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How Movement to Work makes a difference

Posted by: , Posted on: - Categories: Improved outcomes, Year of Inclusion


At DWP's Leicester Child Maintenance Group, we’ve been actively involved in Movement to Work for quite some time. While some centres operate a ‘cohort’ system, we specialise in the one-to-one approach. That way, we can offer targeted support that varies depending on the individual who is with us at the time.

For example, I was approached by a work coach who had a young woman who needed extra support, owing to social problems and a general lack of confidence, both in the area of work and life in general. We had a chat, and I went to see the young person in question during one of her appointments with her work coach. We all agreed that a personal approach would be worth trying. We also thought that she should be accompanied by her work coach for the first day of her placement with us. 

So, she turns up on the first day, very nervous, scared of her own shadow, and shaking so much she could barely hold the pen steady to sign the confidentiality form.

Over the first few days, I worked very closely with her and assessed what she was capable of, what she had a flair for and where her strengths lay. She had a great ability for general administration and was conversant with the most common software packages, so that’s what I had her doing. 

Once I’d found a solid base to work on, she grew wings and flew. Within a few days it was like she’d been here for years, and she was showing us ways of working with our office software that we’d not seen or used before. She became a really valuable asset to us. Yes, she still needed support, and I coached her intensively, but she was a sponge and soaked up everything.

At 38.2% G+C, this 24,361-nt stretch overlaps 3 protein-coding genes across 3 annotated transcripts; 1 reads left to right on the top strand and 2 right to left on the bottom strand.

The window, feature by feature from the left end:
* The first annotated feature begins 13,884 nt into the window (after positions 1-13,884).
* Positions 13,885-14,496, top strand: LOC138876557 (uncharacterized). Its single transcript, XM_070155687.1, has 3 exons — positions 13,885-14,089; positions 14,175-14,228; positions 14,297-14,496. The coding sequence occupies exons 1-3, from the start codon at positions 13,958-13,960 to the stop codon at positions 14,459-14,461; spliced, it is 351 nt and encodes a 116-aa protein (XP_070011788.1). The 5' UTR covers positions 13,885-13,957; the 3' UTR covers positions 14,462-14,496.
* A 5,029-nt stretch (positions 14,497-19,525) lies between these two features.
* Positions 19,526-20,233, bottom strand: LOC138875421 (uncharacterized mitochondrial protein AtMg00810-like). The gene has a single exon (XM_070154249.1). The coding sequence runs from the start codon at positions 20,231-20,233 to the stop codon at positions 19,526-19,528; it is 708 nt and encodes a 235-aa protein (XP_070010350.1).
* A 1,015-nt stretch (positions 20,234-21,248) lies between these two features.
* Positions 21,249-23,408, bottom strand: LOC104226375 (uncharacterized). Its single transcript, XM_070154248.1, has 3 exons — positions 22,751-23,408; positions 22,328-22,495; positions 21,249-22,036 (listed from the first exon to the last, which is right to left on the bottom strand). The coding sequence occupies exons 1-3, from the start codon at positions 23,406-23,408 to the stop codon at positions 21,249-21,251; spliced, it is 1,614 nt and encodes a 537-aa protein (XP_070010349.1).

We had found the key to unlock the door of her potential.

Let’s wind on a couple of weeks. Civil Service Live 2019 loomed on the horizon, and I was at the Birmingham event. I asked her if she’d like to come along and relate her experiences to delegates visiting the stand. She jumped at the chance, and came with me to help out. It was difficult for her, and a few weeks earlier she wouldn’t have had the confidence to do it, but she was fine. There were hundreds of people there, so it must have been daunting for her, but she coped, with our support.

From the shy, quivering person who presented herself to us on day one, she left us a far more confident and competent person, more than ready to take on everything that the world of work can throw at her.

We stay in touch, as the support given by Movement to Work doesn’t end when the placement stops. She’s still having the odd wobble, like we all do. But she’s doing her best in the world of work. 

And that’s what Movement to Work is all about.

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